BWW Reviews: Engaging and Fun BLUE MAN GROUP at the Peabody Opera House

BWW Reviews: Engaging and Fun BLUE MAN GROUP at the Peabody Opera House

I've seen Blue Man Group live quite a few times, and on this particular occasion I brought along my son for his second go around with the show. What's appealing to me is that there's still a freshness about their performances, even if a lot of the bits are familiar, such as: the camera tour down an audience member's throat, the snarky message board, the various rock poses, etc. There's certainly no denying the fact that they continually draw large, enthusiastic crowds. The current production that played the Peabody Opera House (April 25-27) provided a cool evening's entertainment, for fans and newbies alike.

It's all about dynamics when you're talking about the unique music that Blue Man Group generates on stage. Add in some interactive bits with audience members, and a rollicking house party climax, and you've got some idea of what you're in for. But creators Matt Goldman, Phil Stanton, and Chris Wink have crafted characters that are now iconic. Kalen Allmandinger, Mike Brown, Benjamin Forster, Kirk Massey, Patrick Newton, Russell Rinker, Bhurin Sead, and Brian Tavener take on the roles on any given performance with this tour. There's just something endearing and childlike about their deadpan facial features that fits in perfectly with their sense of awe at the oddest and most absurd things.

There was also a real connection with the audience during the performance, and while some of that comes from them bringing people on stage for various bits, it's their sense of wonder and fun that really wins over the audience and makes them an integral part of the show. One cool moment occurs when they pluck a young man from the audience, dress him in a helmet, and white suit and use him as a human paint brush. Another funny bit involved a young lady and a Twinkie, but I won't divulge the particulars there.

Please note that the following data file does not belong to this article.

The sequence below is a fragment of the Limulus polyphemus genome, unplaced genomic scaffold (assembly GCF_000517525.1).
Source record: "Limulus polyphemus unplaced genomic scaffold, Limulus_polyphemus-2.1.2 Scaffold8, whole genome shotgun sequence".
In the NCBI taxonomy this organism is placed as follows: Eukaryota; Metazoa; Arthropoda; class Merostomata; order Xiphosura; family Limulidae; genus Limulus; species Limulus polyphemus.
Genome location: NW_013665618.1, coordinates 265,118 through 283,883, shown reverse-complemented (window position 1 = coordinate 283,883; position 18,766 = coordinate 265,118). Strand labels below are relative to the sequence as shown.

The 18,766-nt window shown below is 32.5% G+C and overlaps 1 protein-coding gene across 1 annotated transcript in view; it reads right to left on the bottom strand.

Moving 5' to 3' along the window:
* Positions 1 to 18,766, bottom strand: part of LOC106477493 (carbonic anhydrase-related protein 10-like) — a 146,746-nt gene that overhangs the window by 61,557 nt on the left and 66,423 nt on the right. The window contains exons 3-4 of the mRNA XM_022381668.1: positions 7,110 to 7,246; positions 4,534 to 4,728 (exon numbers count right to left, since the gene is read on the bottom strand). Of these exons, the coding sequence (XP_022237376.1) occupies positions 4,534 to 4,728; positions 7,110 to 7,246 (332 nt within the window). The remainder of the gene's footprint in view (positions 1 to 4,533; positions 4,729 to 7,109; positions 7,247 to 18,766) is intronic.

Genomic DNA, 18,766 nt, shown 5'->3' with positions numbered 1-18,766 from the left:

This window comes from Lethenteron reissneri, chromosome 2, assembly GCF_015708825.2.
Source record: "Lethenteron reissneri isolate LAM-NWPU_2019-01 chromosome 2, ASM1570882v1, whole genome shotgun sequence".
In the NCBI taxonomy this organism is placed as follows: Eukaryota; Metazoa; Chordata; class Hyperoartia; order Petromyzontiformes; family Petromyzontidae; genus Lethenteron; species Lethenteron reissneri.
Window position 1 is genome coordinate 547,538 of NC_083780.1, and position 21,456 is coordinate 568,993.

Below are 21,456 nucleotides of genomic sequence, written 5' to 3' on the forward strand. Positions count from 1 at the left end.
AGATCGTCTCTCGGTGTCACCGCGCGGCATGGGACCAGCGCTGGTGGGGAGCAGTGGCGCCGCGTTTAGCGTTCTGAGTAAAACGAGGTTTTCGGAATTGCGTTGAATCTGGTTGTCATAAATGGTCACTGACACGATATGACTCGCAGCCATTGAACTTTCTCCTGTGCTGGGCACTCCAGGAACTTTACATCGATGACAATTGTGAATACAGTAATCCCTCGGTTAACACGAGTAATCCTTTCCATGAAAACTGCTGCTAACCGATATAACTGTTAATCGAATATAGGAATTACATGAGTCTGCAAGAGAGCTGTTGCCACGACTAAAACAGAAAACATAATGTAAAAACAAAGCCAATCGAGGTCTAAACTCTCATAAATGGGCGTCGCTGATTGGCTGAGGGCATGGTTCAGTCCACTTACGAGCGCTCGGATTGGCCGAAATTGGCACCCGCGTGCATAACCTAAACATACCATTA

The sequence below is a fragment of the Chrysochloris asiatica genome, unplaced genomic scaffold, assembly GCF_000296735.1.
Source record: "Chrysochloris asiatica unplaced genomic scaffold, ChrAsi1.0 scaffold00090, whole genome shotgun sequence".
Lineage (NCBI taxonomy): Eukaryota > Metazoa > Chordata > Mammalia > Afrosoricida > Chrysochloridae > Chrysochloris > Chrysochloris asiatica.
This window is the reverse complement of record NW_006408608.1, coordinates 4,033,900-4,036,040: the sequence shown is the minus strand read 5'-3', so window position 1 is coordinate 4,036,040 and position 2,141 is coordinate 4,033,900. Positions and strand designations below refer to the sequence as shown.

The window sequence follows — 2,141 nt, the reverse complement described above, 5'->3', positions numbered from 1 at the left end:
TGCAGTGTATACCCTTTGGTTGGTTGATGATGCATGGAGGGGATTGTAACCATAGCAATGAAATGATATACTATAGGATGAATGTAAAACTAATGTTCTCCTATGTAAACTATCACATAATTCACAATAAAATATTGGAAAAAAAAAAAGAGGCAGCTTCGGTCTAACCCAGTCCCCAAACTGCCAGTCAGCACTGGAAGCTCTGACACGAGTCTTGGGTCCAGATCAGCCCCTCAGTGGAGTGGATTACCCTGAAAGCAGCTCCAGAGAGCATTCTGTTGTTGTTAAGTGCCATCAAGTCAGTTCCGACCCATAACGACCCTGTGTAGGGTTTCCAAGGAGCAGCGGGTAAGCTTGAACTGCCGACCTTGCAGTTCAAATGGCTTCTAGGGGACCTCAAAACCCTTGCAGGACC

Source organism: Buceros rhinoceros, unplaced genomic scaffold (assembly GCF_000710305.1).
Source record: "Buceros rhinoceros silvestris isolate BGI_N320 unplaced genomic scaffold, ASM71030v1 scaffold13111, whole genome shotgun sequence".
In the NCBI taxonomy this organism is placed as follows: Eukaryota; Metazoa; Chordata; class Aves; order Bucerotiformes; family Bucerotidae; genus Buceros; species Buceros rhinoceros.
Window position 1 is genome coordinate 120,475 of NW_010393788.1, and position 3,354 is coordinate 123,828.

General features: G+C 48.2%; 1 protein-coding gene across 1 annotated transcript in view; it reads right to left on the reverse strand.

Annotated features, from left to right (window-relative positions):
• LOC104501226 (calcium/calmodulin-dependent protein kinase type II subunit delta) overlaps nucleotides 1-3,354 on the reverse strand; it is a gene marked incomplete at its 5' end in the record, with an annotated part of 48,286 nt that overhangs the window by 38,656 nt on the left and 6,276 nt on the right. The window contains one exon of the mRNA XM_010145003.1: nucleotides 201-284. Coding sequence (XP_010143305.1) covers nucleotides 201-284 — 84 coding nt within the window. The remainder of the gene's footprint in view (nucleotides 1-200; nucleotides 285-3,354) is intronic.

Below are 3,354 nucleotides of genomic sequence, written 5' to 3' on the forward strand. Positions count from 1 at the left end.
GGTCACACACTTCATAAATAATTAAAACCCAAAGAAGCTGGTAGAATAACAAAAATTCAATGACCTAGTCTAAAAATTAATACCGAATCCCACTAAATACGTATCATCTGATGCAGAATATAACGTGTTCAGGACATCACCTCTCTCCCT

Still, the real draw for me is the music, and I love it when they bring out their own creations to pound on. There's something especially cool about melding together a bunch of pvc-type tubing and being able to coax musical notes from it that completely grabs me. The band backing them up all night is equally awesome and includes: Antonio Aguire, Julian Casaneti, Jerry Kops, Jesse Nolan, Anthony Riscica, Terry Tungjunyatham, Clement J. Waldmann, III and Jeffrey Alan Wright.

From Marcus Miller's direction (along with the group themselves) to the Video Designs of Caryl Glaab (with the group as well), this is a superior show that's suitable and fun for all ages.

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Chris Gibson Chris has been active in the local theatre scene for over 30 years. In addition to his acting work, he's also contributed as a director, writer and composer. Though, initially a film buff, he grew tired of the sanitized, PG-13 rated blockbusters that were being continually shoved down his throat by the studios. An opportunity to review theatre in St. Louis has grown exponentially with the sudden explosion of venues and talent in the region. He now finds himself obsessed with witnessing those precious, electric moments that can only happen live, on stage.


 
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